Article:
Individuals of Elliptio complanata (Lightfoot) moved up to 3 cm d−1, but mean distances exceeded 1 cm d−1 only during the spawning period (Amyot and Downing 1998). Allen and Vaughn (2009) found that the average movements of the North American species Actinonaias ligamentina (Lamarck), Amblema plicata (Say), Fusconaia flava (Rafinesque) and Obliquaria reflexa Rafinesque were in the range of 10 to 30 cm during the 11 days of an experiment, thus moving ca. 3 cm d−1. The average rate of movement of the European species Unio tumidus Philipsson, Unio pictorum (Linnaeus) and Anodonta anatina (Linnaeus) in the lowland River Spree (Germany) was only 11 ± 15 cm per week, or 1.6 cm d−1, between May and October (Schwalb and Pusch 2007). Total distances can be roughly estimated from trails left in the sediment. Unio pictorum and A.anatina from lake populations left trails having an average length of up to ca. 1 meter or 2 meters, respectively, during June and August 1996 (Saarinen and Taskinen 2003).

Higher dispersal rates have been found for Viviparus ater (De Cristofori and Jan) (Viviparidae) and Potamopyrgus antipodarum (Hydrobiidae), with diffusion rates of approximately 1 m² d−1 in Lake Zurich, Switzerland (Ribi 1986). Similarly, Bithynia tentaculata (Linnaeus) (Bithyniidae) showed no ontogenetic effect on movement rates in pools (MacRae and Lepitzki 1994). This species can move between 0.9 and 9.5 cm h−1 (MacRae and Lepitzki 1994), equivalent to a distance of up to 2.2 m d−1.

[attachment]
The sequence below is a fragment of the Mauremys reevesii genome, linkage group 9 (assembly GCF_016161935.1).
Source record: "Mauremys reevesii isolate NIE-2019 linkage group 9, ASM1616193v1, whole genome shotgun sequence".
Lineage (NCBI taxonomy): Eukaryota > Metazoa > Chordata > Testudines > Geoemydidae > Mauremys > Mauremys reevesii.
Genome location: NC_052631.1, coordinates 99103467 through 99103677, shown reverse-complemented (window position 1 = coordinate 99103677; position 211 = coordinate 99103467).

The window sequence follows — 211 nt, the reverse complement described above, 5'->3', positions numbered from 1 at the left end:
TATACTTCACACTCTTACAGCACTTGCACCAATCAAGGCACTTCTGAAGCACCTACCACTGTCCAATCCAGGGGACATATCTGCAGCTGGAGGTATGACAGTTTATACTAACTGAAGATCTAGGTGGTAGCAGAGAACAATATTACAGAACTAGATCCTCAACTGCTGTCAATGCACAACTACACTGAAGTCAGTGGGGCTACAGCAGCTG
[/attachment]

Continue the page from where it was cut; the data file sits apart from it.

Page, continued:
Significant upstream movements of gastropods have been found in at least 10 families (Huryn and Denny 1997). The most intriguing behaviour is that of freshwater nerites (Neritidae). Neritidae in tropical and subtropical streams display gregarious upstream migrations worldwide (Blanco and Scatena 2005, and references therein). This behaviour was first described for the tropical snail Neritina latissima Broderip in a coastal stream in Costa Rica, where the upstream migration of juveniles covered a stretch of stream that exceeded 1 km in length (Schneider and Frost 1986). Here, the colonisation cycle hypothesis (Müller 1954) seems applicable, as the post-metamorphosis life stage clearly compensates for downstream drift of the pre-metamorphosis life stage by upstream movement. However, the same phenomenon was observed in the directly developing Cochliopina tryoniana (Pilsbry) (Hydrobiidae) from the same coastal stream (Schneider and Lyons 1993). The size distribution of migrating and stationary snails suggests that the migration takes more than one year for N. latissima and probably less than one year for C. tryoniana (Schneider and Lyons 1993).

In experiments, some specimens of the highly invasive Potamopyrgus antipodarum (Hydrobiidae) crawled 15 cm upstream in 30 min., equal to a hypothetical maximal spread of 7.2 m d−1, or 2.6 km yr−1 (Haynes et al. 1985). Distances were lower under field conditions. Haynes et al. (1985) tested the dispersal of P. antipodarum in the River Avon at a water current of about 17 cm sec−1 and found that on average it showed a positive rheotaxis. Two individuals moved upstream at a velocity of 1.1–1.2 m d−1, whereas two individuals found furthest downstream from the release point were displaced 65 to 71 cm within 24 hours. At a longer time scale, P. antipodarum was found to actively move 60 m upstream in three months (Adam 1942), equal to average movement of 66 cm d−1.